18th Century Paintings Of London Remixed With Google Street View Take Us Back In Time

18th Century Paintings

1   18th Century Paintings

18th Century Paintings

The saying “the more things change, the more they stay the same” proves itself to be true with this outstanding series of work by redditor, Shystone.

On this body of work, the artist cleverly juxtaposes paintings of London from the 18th and 19th century with London’s modern-day settings in Google Street View. Taking inspiration from the film “London, Then and Now”, Shystone takes several popular landmarks on Google maps, including Westminster Abbey and the River Thames, and just like a puzzle, he inserts the matching 18th/19thth century painting where it belongs on the GSV’s shot. The beauty of this is how much we think things have changed over time, but truly, as we can see here, everything still kind of remain the same, at least aesthetically/architecturally. The  19th/18th century paintings make us nostalgic for the simpler times, but the Google Maps image makes us cynical about today’s highly industrialized, loud and filthy London. It is interesting to think about how we are looking and thinking about these polar opposite characteristics in a place that has physically changed very little. (via The Atlantic Cities)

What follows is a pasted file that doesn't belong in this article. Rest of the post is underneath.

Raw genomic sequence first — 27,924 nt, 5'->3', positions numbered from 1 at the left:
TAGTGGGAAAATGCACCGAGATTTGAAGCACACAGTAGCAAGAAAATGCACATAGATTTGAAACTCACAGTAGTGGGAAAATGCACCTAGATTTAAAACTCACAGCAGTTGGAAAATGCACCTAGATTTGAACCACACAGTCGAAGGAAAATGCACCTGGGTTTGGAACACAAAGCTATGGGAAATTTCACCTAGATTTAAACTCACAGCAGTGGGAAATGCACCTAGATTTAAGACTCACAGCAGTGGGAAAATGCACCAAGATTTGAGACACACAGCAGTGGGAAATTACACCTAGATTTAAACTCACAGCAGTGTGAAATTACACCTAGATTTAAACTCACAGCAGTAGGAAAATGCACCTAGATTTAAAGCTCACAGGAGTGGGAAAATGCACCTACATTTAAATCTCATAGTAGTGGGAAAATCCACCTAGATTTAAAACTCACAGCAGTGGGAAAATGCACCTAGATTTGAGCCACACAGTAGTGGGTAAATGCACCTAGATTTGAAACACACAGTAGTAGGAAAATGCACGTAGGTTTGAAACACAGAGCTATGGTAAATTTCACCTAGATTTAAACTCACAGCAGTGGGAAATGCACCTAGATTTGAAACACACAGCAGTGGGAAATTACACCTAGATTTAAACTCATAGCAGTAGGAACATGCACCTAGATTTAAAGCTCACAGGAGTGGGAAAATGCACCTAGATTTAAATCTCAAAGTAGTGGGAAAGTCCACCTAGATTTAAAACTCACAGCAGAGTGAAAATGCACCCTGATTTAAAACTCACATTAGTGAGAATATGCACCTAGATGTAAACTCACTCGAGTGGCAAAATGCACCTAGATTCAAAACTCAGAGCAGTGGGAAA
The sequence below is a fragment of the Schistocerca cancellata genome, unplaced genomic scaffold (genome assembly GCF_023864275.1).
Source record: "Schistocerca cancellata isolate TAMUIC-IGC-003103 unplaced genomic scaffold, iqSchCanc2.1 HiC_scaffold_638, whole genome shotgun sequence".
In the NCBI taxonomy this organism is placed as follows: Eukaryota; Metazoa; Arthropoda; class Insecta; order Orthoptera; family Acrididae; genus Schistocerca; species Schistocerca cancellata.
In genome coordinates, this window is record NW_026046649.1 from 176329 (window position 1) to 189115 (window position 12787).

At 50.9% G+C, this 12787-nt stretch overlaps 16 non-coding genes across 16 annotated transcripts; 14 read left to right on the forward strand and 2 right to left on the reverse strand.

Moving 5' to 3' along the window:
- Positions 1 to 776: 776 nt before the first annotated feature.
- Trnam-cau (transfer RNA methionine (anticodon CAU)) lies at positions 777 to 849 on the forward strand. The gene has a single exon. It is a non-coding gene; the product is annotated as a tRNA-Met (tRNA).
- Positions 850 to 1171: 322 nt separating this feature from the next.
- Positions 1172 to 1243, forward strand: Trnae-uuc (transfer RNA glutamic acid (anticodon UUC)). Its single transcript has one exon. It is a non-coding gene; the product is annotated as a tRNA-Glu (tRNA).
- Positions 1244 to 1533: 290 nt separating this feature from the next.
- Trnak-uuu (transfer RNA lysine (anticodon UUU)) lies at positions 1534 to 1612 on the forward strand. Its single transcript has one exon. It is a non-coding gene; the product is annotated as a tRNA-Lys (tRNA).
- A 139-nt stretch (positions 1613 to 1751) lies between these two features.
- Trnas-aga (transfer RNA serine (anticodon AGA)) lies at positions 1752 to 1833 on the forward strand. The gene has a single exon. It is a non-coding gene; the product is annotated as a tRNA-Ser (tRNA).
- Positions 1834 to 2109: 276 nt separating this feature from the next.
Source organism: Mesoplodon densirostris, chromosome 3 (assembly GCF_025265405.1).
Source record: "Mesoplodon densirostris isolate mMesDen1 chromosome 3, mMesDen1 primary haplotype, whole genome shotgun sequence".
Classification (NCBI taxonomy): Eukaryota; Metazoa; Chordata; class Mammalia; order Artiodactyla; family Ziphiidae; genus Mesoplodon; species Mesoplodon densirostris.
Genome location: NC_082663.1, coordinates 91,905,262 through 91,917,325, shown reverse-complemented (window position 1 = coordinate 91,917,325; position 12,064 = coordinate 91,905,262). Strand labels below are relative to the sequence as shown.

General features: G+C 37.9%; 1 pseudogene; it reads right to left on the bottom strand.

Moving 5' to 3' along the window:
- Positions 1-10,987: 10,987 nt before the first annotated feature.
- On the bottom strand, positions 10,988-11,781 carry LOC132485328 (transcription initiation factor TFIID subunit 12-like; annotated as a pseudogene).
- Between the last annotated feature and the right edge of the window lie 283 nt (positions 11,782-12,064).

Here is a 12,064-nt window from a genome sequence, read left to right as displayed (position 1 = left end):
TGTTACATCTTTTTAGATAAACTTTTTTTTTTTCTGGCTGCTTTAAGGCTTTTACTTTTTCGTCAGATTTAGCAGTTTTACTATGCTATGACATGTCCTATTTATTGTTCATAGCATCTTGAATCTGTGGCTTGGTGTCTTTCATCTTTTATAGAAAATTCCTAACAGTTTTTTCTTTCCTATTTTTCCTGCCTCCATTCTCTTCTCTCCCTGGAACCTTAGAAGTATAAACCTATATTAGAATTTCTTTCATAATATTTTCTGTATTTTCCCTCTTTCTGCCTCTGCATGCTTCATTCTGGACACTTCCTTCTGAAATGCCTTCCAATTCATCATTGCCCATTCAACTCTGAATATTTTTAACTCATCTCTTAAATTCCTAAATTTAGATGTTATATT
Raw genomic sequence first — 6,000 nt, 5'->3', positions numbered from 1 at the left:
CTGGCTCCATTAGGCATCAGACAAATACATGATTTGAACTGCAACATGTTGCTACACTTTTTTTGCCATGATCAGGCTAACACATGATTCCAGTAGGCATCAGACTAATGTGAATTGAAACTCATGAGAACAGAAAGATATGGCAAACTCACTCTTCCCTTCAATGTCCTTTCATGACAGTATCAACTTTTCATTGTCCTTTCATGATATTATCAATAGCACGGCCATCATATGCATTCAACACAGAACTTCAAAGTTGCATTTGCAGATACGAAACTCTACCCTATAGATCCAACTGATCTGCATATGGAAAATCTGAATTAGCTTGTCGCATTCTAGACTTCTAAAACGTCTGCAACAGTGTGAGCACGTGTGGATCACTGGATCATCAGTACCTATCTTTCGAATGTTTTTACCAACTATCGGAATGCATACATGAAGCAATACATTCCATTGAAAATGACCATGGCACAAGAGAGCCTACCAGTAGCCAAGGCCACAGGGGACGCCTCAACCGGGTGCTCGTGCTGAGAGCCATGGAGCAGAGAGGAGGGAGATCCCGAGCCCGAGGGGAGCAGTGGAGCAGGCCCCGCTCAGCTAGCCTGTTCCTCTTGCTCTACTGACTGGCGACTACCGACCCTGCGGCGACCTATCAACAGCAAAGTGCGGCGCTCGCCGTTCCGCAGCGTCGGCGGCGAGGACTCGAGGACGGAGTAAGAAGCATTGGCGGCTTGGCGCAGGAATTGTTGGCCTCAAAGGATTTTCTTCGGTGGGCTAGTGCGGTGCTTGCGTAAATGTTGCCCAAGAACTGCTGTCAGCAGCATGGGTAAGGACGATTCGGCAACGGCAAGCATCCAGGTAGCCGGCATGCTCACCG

The Dutch Use Abstraction To Creatively Censor Sensitive Google Maps Images

Mishka Henner photography9 Mishka Henner photography11

Mishka Henner photography3

The advent of Google maps was eventful for the general public – it became the first time most of us had access to these views of earth.  However, it also turned out to be problematic for some governements.  Some governments obscure areas they deem too sensitive to appear on Google maps.  This is generally done by simple blurring or covering an area with a white or black box.  In his series Dutch Landscapes, Mishka Henner presents the unique censorship of the Dutch countryside.  The Dutch forgo simpler censorship methods for a strangely attractive one.  Variously shaped and colored polygons cover sites the government would rather keep off the map.  Inadvertently (or perhaps intentionally) the Dutch government abstracts the landscape in way that fits in well with an artistic tradition.

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